By Daniel H. King

Many years ago, a lone Galilean visited the city of Jerusalem. He probably went altogether unnoticed as He tramped His way down the dusty streets through the hordes of humanity that thronged its boulevards and alleys and open-air markets during the religious holidays. And this was Passover, a time when pilgrims numbering considerably more than its approximately 25,000 inhabitants packed into the ancient town. They brought with them their money-money that would be spent on the rites of their religion as well as the other things that sight-seers and vacationers waste their wealth for when they surmise that this may be their only visit to a particular alignment place. Of course, the opportunists were there waiting for them, ready to prey upon their religiosity and good intentions. In fact, the religious leaders saw no harm in their presence. They had even allowed them to ply their trade in the Temple itself-the house of worship and prayer.

The man called Jesus, a carpenter from Nazareth, finally made His way to the great white mountain that monopolized the rough Palestinian landscape and entered its porticoed, colonnaded and gilded environs. This was the Temple of Herod. Its sheer majesty made it one of the colossal wonders of the world at that time.

A long flight of steps brought him into the first of several enclosures, the so-called “Court of the Gentiles.” The “Women’s Court,” the “Court of Israel,” and the “Priest’s Court” all lay beyond His view. All of the sacred acts of worship took place deep within these “Inner Sancta.” Nine gates guarded those regions from the view of any who desired to know their secrets. A sign at the first gate warned that none but a Jew could pass beyond it or death would be the consequence.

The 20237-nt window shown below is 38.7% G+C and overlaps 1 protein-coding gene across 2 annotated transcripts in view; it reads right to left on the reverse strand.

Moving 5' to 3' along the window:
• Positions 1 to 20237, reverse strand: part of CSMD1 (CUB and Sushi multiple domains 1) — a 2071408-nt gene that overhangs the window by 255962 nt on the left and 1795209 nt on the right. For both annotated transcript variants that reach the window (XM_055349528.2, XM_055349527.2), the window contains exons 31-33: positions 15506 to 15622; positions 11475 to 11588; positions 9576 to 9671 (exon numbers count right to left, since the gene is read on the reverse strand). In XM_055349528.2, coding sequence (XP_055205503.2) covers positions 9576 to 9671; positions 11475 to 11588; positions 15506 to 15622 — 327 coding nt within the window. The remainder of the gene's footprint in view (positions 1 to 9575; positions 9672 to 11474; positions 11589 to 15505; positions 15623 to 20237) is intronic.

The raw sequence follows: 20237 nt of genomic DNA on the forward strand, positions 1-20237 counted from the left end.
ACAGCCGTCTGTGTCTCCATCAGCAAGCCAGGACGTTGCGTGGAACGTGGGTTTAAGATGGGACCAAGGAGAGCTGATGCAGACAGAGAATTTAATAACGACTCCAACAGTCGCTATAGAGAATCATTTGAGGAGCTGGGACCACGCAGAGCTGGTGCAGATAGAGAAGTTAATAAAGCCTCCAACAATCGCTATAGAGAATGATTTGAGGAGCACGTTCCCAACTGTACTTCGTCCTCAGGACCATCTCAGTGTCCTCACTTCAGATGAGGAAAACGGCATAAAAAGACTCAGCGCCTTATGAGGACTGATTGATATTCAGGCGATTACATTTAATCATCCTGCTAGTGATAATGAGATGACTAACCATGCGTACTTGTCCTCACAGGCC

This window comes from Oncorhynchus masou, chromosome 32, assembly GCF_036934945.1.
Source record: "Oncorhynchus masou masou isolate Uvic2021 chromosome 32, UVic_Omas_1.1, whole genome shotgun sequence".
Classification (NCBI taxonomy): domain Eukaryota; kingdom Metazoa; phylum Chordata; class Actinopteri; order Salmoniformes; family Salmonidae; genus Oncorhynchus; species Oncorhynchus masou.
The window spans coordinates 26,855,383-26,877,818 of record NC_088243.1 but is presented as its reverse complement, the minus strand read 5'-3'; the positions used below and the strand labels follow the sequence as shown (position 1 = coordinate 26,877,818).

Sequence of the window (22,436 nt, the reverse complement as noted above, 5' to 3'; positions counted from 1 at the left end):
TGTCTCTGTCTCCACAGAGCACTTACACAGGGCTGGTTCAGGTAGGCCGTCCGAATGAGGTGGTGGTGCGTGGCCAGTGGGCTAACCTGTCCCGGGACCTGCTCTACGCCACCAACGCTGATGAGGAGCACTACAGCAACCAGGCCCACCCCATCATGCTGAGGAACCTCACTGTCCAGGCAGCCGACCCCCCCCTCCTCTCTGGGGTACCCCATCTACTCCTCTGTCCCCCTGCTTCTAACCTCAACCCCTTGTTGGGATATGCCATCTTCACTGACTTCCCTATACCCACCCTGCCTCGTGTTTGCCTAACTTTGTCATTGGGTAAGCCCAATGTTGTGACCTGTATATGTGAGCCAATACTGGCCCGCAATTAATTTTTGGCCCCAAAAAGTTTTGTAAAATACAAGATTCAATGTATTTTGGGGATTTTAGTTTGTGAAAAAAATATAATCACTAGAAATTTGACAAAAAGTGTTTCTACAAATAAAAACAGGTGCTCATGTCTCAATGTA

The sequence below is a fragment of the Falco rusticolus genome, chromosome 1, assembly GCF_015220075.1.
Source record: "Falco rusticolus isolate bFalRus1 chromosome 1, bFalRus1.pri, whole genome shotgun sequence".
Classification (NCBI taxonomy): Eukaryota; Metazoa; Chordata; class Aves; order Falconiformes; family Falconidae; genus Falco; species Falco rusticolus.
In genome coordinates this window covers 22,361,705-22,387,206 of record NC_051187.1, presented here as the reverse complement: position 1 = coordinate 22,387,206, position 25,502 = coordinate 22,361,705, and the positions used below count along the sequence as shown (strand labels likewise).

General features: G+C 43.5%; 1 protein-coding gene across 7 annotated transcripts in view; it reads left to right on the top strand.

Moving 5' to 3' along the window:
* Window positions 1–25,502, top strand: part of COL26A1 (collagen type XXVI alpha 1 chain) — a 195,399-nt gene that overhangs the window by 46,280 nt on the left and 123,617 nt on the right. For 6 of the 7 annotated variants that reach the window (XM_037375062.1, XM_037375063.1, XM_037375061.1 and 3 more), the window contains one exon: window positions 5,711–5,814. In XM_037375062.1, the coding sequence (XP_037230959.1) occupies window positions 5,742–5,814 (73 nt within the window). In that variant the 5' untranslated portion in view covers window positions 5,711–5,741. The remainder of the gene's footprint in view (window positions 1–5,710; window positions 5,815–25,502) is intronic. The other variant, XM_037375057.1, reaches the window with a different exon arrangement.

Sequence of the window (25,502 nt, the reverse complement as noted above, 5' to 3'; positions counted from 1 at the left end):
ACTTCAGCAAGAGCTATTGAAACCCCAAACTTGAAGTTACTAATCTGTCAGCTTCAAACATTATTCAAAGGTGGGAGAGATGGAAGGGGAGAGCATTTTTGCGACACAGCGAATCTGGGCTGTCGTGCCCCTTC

However, what caught the eye and ear of the Galilean as He entered was a most obtrusive uproar and sights that one should not expect in so sacred a place. Especially since this was the only court into which the foreigner could enter! For therein were arranged the booths and tables of the merchants who sold the sacrificial animals and those who exchanged the foreign currency for the Tyrian coinage which alone was acceptable tender here. The noise resembled the cacophony that ascends from a marketplace and a stockyard combined.

All at once, the visage of the carpenter changed. There arose in His soul an indignation akin to that which characterized the ire of the prophets and the God who inspired their fury in the times long passed. Indeed, it grew in intensity as He fashioned a whip out of twisted rushes from the scattered fodder and litter of the cattle. The finished product was more of a symbol than a weapon but all would know its meaning.

Up to this point, none had given attention to His presence here. But suddenly that situation changed. With the force of an army, He single-handedly purged the entire area: He chased the merchants and their animals out, overturned the tables of the money-changers, poured out their ill-gotten gains onto the stone pavement and reprimanded the pigeon-dealers thusly: “Take these things away! Do not turn my Father’s house into a market!” (Jn. 2:16).

The shock value of this action on His part was total. The Jews were incredulous, even demanding a sign to demonstrate that He was a genuine prophet. But His disciples remembered the words of another divine prophet, “My zeal for Thy house will consume me” (Ps. 69:9).

A close study of the Gospels demonstrates that Jesus purged the temple in this fashion on two separate occasions. He did so once early in His ministry (here in John 2), and once just prior to His crucifixion and death (Matt. 21:12-13 and parallels). Now, I think that very few of those who profess to be disciples of Jesus would be willing to accept the consequences of a present-day visit to their house of worship. But what if He did visit? What would that visit be like?

Would it turn out to be a purge? Would he find it necessary to chase out the musicians and entertainers, the magicians and karate-experts, the diners and the dancers, the bar-tenders and the boozers? Would he overturn the bingo-tables and pour out the lottery tickets and the gambling chips? Would he rebuke the minister with the words, “Make not my Father’s house a house of entertainment”?

With the present condition of religion in general there is a very good chance that this might accurately describe what the Lord would find and what He would do in the house where you worship. If so, then you had better do your house cleaning before the Lord does arrive, or else find another place to worship!

Truth Magazine XXII: 31, p. 505
August 10, 1978